Focus On

MAINTENANCE AND SUPPORT - Spousal support - Calculation or attribution of income

Tuesday, December 10, 2019 @ 8:03 AM  


Lexis Advance® Quicklaw®
Appeal by the husband from an order of a Chambers judge reviewing a 2016 trial decision awarding the wife spousal support of $8,000 until further order. The chambers judge determined support at $8,000 per month was payable until October 2019 and directed a review in June of 2019. The parties separated after a 29-year marriage. The wife worked part-time to permit her to care for the parties’ three children. She retired early, thus reducing her annual salary from $80,700 to a pension of $51,000. The chambers judge imputed income of $80,700 to the wife on consent. The husband ceased working as a commercial real estate broker upon the completion of his 2016 affairs. The Chambers judge justified the continuation of support on the basis that the husband’s average income from 2014 to 2016 would sustain a continued award and his income from 2011 to 2016 was significant and considerably greater than what the trial judge had anticipated. The Chambers judge ordered present support based on the husband’s means to pay from investment income derived from capital assets acquired post-trial. The husband’s capital assets accumulated after trial were significant. The husband argued the wife was no longer entitled to receive support having received an equal division of property and significant spousal support since 2009, such that any claim to compensatory support was exhausted.

HELD: Appeal allowed in part. The order compelling a review was set aside. The Chambers judge did not err by ordering support from January 2016 until October 2019, although she miscalculated the husband’s 2015 income. It was also unclear how she arrived at the amount the husband earned between 2011–2015. Since the husband’s income from 2015 to 2019 was considerably less than what would be necessary to pay an award of $8,000, spousal support must come from his capital invested in Leaward Shelter, a holding company used to store his capital assets derived from the income received from 2011–2015. During the time, the husband had substantial capital assets in the holding company that could be used to pay a spousal support order. The decision of the Chambers judge to consider this source did not contravene the principle against double dipping. The chambers judge focused on that part of the husband’s income and assets that had not been divided at trial in circumstances where the trial judge had already determined that there was a continuing need for support. While the Chambers judge erred by settling upon $3,667,319 as the income figure from 2011 to 2015, she did not err in determining that the husband had significantly increased his cash assets from that anticipated by the trial judge by more than $1 million. The Chambers judge did not err by ordering spousal support from capital acquired after trial given her findings about its origin in the parties’ marriage. In the context of a 29-year marriage with children, an award of indefinite support was not clearly wrong. Where the parties had such disparate earning capacities, an award of support for eight and one-half years after trial was not clearly wrong, even having regard for the fact that spousal support was paid for some part of the period from 2007 until trial. The accounting errors made in relation to the 2011 to 2015 income did not count as a significant or serious misapprehension of evidence that would justify intervention by this Court. The only evidence supportive of the wife’s concerns regarding the husband’s future income was her assertion that she did not believe he retired and statements he might dabble in retirement. This did not justify a finding of genuine material uncertainty warranting a review order. There was no genuine material uncertainty at the point when the Chambers judge made her order. No review order ought to have been made.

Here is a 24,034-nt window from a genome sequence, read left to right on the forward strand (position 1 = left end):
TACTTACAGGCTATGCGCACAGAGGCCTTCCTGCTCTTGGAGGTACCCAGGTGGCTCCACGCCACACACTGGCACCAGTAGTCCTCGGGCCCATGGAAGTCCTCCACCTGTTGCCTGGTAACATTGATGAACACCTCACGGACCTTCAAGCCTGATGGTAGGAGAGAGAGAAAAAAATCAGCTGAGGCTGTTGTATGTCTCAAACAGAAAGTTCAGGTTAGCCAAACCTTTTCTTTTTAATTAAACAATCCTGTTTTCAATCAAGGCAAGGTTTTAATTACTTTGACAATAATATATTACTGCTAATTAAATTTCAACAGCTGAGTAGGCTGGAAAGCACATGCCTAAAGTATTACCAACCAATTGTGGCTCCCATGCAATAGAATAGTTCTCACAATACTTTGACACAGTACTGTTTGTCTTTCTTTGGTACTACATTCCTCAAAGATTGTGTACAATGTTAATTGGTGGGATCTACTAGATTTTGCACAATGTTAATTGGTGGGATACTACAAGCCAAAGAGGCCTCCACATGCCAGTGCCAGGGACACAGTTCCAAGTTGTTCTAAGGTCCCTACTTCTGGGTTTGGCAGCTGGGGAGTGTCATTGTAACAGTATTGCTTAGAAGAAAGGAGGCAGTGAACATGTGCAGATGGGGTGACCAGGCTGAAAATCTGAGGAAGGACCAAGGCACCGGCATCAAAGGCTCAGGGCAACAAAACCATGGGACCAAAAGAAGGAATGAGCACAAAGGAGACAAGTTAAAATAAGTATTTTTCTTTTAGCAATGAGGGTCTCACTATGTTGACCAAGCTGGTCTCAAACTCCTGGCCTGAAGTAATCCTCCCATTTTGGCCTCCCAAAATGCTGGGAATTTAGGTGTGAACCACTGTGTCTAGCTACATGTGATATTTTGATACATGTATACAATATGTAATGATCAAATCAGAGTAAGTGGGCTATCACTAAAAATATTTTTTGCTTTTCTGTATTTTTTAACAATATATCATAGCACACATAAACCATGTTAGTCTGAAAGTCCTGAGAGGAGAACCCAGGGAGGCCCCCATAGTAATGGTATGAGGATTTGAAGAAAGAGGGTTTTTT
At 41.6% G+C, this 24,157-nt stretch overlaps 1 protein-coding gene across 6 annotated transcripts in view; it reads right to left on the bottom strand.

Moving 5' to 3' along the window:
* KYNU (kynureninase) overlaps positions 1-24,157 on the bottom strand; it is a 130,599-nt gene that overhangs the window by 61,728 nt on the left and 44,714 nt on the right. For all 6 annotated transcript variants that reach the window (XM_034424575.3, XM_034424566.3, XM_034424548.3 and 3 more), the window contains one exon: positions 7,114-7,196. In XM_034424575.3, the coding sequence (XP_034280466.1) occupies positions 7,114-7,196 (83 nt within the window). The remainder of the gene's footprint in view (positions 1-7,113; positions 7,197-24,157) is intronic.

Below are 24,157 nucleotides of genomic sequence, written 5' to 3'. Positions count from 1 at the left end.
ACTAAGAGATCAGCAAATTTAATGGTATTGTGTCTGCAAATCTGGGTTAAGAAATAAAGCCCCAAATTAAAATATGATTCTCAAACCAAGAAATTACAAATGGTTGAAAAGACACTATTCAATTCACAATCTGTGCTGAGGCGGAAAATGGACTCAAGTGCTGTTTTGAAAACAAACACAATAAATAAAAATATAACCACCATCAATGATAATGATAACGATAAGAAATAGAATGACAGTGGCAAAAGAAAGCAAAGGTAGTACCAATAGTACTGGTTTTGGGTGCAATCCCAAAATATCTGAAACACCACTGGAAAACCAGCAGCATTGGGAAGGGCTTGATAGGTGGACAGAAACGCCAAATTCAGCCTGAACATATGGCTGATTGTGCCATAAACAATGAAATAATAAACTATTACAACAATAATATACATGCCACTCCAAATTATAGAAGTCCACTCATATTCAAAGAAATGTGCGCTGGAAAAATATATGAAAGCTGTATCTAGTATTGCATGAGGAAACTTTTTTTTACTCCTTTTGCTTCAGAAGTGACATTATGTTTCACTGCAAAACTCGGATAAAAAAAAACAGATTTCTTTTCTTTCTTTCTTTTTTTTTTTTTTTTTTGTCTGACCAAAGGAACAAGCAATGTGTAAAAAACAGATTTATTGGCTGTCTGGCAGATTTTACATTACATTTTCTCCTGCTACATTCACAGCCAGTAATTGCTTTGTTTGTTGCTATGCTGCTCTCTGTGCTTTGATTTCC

P.M. v. S.M., [2019] S.J. No. 427, Saskatchewan Court of Appeal, G.R. Jackson, R.K. Ottenbreit and L.M. Schwann JJ.A., October 31, 2019. Digest No. TLD-December92019004